Students take a gamble with Chatroulette
New networking site draws disgust and excitement from Jumbos
Published: Thursday, March 4, 2010
Updated: Thursday, March 4, 2010 12:03
As the newest incarnation of instant Web connectivity, Chatroulette.com has been leaving users in an excited frenzy over a fresh form of cyber exposure. Users beware, though: All who enter do so at their own risk. Five minutes on the site might result in seeing and speaking with anyone from a group of partygoers in Berlin to a silent pornographic image to a lonely student living only a few miles away.
The Web site provides users with a means of communicating with complete strangers anywhere in the world using text-, webcam- and microphone-based chat. Users have the option to "next" chat partners whom they find to be boring or unsavory. Developed by 17-year-old Russian Andrey Ternovskiy in November 2009, the site has soared in popularity and garnered over one million different users in January alone, according to a recent Associated Press article.
The Web site's creator had remained a mystery until a few weeks ago, when Ternovskiy revealed his identity to The New York Times' Bits blog.
Although Chatroulette has taken Internet communication to the next level of visibility, it isn't necessarily a new phenomenon, according to Experimental College lecturer Philip Primack. Primack hasn't yet used the site but is familiar with it.
"It is bringing back the old chat room: instant access, instant connection," Primack said.
Chatroulette has certainly caught the attention of the Jumbo community, as experimenting with the Web site in different environments has proved to be an amusing distraction for some students.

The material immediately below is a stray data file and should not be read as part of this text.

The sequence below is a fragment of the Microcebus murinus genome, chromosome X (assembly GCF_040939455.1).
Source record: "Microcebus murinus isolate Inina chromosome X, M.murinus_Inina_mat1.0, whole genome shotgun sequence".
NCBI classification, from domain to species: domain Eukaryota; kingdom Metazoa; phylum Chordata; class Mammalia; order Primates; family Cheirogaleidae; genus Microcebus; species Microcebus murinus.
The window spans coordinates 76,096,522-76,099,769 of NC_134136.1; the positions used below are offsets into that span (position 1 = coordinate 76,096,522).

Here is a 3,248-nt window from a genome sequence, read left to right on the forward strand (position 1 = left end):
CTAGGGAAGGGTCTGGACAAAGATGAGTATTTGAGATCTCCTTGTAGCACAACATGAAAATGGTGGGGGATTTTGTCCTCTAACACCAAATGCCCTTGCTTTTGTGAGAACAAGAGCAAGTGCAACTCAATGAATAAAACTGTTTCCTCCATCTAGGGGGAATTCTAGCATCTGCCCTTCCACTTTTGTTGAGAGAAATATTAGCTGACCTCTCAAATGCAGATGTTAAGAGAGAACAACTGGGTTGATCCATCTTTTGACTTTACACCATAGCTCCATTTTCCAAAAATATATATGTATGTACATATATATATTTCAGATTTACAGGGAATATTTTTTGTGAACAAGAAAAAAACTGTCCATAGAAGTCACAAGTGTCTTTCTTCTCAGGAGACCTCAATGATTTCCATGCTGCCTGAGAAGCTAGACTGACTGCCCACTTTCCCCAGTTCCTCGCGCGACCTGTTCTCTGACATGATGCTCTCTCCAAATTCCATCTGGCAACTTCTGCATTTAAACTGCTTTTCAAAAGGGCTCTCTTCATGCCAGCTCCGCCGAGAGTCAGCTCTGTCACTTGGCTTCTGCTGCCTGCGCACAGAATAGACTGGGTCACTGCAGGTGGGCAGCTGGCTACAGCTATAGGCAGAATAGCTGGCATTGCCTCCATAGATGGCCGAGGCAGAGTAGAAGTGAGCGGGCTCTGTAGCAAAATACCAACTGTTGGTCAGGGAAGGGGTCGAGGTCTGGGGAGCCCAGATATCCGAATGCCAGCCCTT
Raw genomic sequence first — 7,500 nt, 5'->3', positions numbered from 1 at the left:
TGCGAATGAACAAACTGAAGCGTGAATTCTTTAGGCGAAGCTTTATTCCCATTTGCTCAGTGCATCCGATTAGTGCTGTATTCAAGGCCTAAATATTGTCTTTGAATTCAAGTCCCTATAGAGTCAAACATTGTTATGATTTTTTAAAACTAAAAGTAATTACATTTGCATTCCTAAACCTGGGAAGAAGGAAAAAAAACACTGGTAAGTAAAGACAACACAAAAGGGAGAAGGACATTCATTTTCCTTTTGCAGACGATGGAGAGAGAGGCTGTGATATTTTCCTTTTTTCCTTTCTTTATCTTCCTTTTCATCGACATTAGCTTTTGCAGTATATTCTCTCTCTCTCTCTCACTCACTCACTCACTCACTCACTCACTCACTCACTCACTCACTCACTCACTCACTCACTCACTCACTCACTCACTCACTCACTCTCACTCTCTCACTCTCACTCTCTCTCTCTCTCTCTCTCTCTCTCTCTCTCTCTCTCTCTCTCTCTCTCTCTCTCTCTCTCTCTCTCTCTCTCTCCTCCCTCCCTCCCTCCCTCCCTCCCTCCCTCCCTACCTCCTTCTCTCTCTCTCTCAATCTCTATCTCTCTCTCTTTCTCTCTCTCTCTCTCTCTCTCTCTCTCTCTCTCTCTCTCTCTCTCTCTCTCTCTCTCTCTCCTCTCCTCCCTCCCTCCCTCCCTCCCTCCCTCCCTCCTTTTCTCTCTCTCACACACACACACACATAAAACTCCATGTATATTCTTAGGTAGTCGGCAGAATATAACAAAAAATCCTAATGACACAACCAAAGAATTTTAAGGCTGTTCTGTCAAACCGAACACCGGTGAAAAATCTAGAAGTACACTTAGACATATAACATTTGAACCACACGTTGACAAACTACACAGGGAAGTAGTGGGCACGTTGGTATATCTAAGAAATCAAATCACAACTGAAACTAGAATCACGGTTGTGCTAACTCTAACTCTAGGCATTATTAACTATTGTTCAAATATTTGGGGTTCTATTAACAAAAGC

Senior Sarah Ullman was introduced to Chatroulette while rehearsing for the play "Hedda Gabler" earlier this semester in the dressing room of the Aidekman Arts Center.
"When we finally got Internet in the dressing rooms, a whole new world opened up," Ullman said. "Someone told me about Chatroulette right then, and we went on so much while we were hanging out."
The context in which Ullman and her friend participated on the site proved to enhance their amusement with the site.
"When I used Chatroulette, we were in costume. My friend had a maid costume on because she played a maid in the show," Ullman said. "A lot of funny reactions were from people who were really into the fact that we were in costume."
Others, like senior Charlotte Steinway, have chosen to use the site as a "pregame" to their evening, with many students sitting around the computer playing the game prior to leaving for a party or event.
"I've been on the site about 10 times since I first heard about it. Initially, I took baby steps into ‘chatrouletting' — starting with a huge group of friends as an activity before going out, but I slowly built up the courage to do it alone," Steinway said. "It's more fun that way because you can actually have conversations with people."